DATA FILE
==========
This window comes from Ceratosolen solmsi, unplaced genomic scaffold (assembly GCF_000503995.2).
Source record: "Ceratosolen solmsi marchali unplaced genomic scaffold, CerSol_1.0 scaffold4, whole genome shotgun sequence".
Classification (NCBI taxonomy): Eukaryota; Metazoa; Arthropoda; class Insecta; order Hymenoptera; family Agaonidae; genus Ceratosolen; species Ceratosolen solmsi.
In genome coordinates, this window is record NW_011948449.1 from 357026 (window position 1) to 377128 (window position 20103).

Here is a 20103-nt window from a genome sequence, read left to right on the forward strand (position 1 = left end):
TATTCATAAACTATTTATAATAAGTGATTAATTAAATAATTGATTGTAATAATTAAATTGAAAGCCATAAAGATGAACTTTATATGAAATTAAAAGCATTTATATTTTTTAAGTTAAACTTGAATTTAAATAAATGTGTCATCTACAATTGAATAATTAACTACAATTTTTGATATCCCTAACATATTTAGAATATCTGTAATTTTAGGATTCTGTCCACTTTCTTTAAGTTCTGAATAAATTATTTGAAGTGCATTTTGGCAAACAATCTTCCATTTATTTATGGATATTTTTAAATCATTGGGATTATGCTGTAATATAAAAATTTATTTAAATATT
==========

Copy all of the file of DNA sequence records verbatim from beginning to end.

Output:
This window comes from Ceratosolen solmsi, unplaced genomic scaffold (assembly GCF_000503995.2).
Source record: "Ceratosolen solmsi marchali unplaced genomic scaffold, CerSol_1.0 scaffold4, whole genome shotgun sequence".
Classification (NCBI taxonomy): Eukaryota; Metazoa; Arthropoda; class Insecta; order Hymenoptera; family Agaonidae; genus Ceratosolen; species Ceratosolen solmsi.
In genome coordinates, this window is record NW_011948449.1 from 357026 (window position 1) to 377128 (window position 20103).

Here is a 20103-nt window from a genome sequence, read left to right on the forward strand (position 1 = left end):
TATTCATAAACTATTTATAATAAGTGATTAATTAAATAATTGATTGTAATAATTAAATTGAAAGCCATAAAGATGAACTTTATATGAAATTAAAAGCATTTATATTTTTTAAGTTAAACTTGAATTTAAATAAATGTGTCATCTACAATTGAATAATTAACTACAATTTTTGATATCCCTAACATATTTAGAATATCTGTAATTTTAGGATTCTGTCCACTTTCTTTAAGTTCTGAATAAATTATTTGAAGTGCATTTTGGCAAACAATCTTCCATTTATTTATGGATATTTTTAAATCATTGGGATTATGCTGTAATATAAAAATTTATTTAAATATT